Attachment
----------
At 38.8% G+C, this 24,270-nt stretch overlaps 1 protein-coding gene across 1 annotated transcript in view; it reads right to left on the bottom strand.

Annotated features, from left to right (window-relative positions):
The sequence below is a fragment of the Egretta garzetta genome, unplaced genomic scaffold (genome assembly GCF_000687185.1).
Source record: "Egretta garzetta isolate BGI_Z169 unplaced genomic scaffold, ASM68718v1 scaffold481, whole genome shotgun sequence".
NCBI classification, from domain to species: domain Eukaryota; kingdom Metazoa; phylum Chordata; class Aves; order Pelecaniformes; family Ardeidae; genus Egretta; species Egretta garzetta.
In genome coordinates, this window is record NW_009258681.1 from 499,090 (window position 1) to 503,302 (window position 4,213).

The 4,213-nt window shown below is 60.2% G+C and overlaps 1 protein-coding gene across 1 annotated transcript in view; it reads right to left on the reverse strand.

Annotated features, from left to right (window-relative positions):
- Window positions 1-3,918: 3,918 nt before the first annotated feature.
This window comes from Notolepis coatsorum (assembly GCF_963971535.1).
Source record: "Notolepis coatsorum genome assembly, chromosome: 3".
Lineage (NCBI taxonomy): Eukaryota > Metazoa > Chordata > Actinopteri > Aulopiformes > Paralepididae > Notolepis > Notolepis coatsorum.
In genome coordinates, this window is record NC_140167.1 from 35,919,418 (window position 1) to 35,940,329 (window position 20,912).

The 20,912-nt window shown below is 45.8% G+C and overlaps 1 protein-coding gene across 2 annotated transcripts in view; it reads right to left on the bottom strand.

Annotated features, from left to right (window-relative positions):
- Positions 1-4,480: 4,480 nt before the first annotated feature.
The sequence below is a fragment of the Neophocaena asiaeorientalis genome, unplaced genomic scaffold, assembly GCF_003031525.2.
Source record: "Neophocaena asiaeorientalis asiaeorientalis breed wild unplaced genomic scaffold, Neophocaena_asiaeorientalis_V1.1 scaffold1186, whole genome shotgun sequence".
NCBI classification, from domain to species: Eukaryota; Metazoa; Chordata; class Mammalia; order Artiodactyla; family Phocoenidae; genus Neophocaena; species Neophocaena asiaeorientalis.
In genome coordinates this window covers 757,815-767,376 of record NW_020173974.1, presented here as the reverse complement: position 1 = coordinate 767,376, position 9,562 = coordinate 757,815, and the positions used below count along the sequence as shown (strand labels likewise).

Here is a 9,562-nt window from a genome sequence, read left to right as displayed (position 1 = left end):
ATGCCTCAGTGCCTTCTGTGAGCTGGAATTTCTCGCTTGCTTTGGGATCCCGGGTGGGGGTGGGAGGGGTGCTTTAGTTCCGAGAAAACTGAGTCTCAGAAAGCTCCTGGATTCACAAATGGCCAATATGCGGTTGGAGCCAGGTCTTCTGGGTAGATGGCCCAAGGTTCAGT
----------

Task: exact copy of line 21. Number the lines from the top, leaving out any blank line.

Here is a 9,562-nt window from a genome sequence, read left to right as displayed (position 1 = left end):